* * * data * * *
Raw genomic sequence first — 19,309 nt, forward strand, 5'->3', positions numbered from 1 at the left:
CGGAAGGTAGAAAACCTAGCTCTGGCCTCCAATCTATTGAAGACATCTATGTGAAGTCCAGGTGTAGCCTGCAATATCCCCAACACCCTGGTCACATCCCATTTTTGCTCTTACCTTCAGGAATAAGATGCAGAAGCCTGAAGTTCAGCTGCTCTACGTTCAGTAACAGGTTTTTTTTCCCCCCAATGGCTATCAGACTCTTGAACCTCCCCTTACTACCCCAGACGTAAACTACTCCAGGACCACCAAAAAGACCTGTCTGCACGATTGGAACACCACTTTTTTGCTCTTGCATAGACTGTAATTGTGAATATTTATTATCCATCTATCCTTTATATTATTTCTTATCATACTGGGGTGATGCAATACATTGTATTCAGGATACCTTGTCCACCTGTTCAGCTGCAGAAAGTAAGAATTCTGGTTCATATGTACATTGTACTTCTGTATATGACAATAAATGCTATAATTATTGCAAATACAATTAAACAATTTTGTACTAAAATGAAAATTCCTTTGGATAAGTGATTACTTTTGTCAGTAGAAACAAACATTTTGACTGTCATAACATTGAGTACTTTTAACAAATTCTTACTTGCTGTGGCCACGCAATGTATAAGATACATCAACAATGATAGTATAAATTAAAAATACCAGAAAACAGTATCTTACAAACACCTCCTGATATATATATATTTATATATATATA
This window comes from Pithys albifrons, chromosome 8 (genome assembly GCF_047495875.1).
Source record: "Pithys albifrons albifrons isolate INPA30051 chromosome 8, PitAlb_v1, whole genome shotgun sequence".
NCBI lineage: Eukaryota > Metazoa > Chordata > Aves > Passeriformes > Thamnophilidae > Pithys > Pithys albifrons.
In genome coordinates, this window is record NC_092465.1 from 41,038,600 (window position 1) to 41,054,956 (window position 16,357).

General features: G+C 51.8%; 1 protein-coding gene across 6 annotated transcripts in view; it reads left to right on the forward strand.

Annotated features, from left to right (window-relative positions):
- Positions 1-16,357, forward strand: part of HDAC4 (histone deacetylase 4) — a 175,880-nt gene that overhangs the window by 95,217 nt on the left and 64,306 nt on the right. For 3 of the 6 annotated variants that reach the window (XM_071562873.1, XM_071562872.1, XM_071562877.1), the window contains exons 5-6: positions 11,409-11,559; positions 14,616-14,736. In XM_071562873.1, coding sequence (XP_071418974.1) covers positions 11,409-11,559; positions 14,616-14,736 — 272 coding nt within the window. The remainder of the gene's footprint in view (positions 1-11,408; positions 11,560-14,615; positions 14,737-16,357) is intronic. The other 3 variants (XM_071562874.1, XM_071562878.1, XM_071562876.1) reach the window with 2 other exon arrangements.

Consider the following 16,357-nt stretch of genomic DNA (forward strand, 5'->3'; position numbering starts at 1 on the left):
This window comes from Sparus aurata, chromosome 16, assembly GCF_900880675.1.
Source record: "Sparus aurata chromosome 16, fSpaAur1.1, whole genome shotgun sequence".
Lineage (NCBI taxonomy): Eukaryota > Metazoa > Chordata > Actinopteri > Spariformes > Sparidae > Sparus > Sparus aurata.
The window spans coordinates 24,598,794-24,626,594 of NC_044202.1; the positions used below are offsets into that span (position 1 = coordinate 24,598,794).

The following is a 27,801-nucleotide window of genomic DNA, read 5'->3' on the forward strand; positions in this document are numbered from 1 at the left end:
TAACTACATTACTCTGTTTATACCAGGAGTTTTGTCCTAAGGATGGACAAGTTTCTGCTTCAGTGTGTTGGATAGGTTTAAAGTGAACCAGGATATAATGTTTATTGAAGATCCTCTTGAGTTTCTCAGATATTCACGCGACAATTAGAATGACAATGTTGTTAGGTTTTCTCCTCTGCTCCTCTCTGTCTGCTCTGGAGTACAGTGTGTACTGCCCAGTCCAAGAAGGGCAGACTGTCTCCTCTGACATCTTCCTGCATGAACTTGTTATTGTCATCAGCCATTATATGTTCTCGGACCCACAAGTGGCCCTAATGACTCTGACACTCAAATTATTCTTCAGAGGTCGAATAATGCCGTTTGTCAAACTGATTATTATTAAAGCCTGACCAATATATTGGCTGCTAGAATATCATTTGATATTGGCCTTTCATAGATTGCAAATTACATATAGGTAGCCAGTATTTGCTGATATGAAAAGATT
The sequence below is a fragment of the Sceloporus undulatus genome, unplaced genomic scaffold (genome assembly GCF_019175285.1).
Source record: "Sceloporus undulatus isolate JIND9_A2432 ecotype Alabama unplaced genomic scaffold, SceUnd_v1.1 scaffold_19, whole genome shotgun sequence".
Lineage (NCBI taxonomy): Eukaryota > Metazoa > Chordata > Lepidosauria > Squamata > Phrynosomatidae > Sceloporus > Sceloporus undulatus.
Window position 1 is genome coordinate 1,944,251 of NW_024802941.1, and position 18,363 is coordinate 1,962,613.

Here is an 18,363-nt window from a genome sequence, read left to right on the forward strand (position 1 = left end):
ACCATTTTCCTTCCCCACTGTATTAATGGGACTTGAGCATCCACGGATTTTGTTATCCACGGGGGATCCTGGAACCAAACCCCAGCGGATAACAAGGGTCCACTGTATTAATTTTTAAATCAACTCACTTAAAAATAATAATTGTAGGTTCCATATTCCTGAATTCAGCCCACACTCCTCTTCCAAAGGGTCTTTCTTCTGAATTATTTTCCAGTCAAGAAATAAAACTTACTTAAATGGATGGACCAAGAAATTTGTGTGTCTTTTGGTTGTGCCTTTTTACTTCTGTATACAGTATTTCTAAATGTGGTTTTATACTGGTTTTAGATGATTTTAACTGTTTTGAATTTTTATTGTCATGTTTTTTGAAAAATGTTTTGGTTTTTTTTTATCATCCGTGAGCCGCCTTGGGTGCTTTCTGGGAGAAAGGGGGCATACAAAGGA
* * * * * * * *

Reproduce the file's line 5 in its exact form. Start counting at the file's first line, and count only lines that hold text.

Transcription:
NCBI lineage: Eukaryota > Metazoa > Chordata > Aves > Passeriformes > Thamnophilidae > Pithys > Pithys albifrons.